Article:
The deaths provoked widespread outrage and condemnation across the political spectrum and on social media, where a political cartoon spread that showed the babies as little angels hovering in the sky as an Indian government official tries without success to reach them.

    “30 kids died in hospital without oxygen. This is not a tragedy. It’s a massacre,” Indian Nobel Peace Prize winner Kailash Satyarthi, a child advocate, said in a tweet. “Is this what 70 years of freedom means for our children?” (The country is set to celebrate the 70th anniversary of its independence from Britain on Tuesday.)

    The hospital owed $89,750 to a Lucknow-based medical supply company called Pushpa Sales Private Limited, documents obtained by The Washington Post show, and the firm had written letters to the hospital and district magistrate for six months demanding payment. The company asserted that the hospital was violating the terms of its contract by running a balance of more than $15,625. The agreement expired July 31, and Pushpa discontinued the oxygen supply Aug. 4. Misra told reporters after his dismissal that he repeatedly asked the government for money to pay the outstanding bill.

    On Thursday, employees who handled the storage plant that pipes the oxygen wrote to the hospital’s chief medical officer to warn him that supplies were low and would last only until Thursday evening, according to a letter obtained by the news channel NDTV. The oxygen supply then dipped to a critical level, the channel said.

    State officials claimed they had obtained sufficient backup supplies from nearby nursing homes.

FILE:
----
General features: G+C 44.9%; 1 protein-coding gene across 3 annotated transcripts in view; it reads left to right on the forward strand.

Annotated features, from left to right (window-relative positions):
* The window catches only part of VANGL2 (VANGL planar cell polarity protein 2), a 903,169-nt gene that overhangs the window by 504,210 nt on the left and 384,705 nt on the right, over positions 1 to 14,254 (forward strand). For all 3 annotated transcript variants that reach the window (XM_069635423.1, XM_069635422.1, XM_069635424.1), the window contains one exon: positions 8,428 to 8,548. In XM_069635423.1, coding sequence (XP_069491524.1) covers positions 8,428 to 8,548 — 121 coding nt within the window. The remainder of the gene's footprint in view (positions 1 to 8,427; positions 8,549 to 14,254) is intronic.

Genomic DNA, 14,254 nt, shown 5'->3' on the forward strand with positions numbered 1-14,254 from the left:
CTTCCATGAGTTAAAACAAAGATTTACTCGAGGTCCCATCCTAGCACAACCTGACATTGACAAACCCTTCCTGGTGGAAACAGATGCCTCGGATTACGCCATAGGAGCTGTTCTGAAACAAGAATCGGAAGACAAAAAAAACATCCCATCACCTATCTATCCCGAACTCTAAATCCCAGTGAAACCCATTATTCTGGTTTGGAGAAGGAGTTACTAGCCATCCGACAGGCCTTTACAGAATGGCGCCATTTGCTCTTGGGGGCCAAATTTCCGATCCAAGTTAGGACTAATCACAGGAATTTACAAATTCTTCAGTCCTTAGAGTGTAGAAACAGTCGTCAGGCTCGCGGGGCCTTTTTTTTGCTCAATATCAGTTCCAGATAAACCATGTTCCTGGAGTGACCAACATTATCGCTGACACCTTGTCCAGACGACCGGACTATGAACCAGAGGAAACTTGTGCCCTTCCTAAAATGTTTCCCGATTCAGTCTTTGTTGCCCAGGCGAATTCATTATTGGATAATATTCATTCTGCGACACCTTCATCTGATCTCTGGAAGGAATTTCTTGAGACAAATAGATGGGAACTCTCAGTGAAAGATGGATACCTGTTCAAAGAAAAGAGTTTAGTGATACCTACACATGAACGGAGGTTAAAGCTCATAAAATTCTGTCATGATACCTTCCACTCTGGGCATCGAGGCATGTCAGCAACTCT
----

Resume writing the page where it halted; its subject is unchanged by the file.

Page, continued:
The hospital is in Adityanath’s parliamentary constituency. The controversial monk, who was tapped by the governing Bharatiya Janata Party to head Uttar Pradesh earlier this year, is the longtime head of a large temple there.

    Adityanath had visited the hospital this week to inaugurate a critical-care unit. Many of the young patients were suffering from encephalitis, a potentially deadly illness that causes acute swelling of the brain.

    Zahid Ali, the father of a 5-year-old girl suffering from encephalitis, said he and other family members were still in shock after the death of Khushi on Friday night.

    Ali said Khushi, who was running a high fever, had been admitted to the hospital’s encephalitis ward Thursday. She was responding to treatment while on oxygen, he said, but her condition deteriorated as the cylinders ran dry that night.

    Hospital staff gave the parents a manual resuscitator and asked them to pump it themselves, he said, and he watched in horror as his daughter first became breathless, then turned “stiff and cold.”

    “At that time, I understood that my daughter was gone, but doctors kept on telling me that she is still alive,” he said. She was pronounced dead several hours later.

    Arjumand Bano in Gorakhpur and Farheen Fatima in New Delhi contributed to this report.

    Read more
  10. Shut Up you are Not MM

    Shut Up you are Not MM Alfrescian Old Timer

    May 25, 2011
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    No problem! Future is surely such that all natural oxygen in the air are fucked already and we need to live by paying for oxygen and walking around in frogman oxygen tanks. Can not afford? Then pse die! It will be increasingly expensive as it spends expensive energies to make oxygen from water.


    PAP will make you pay COE for oxygen tanks and 20% GST for oxygen too.
  11. Rogue Trader

    Rogue Trader Alfrescian (Inf)

    Aug 29, 2008
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    And yet our elected government freely gives working visas and residentships to these monkeys
  12. scroobal

    scroobal Alfrescian Old Timer

    Jul 16, 2008
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    70 years after being given their freedom to become the world largest democracy, they can't even operate a fucking hospital. And we actually call them foreign talents and allow them to become professionals in our country.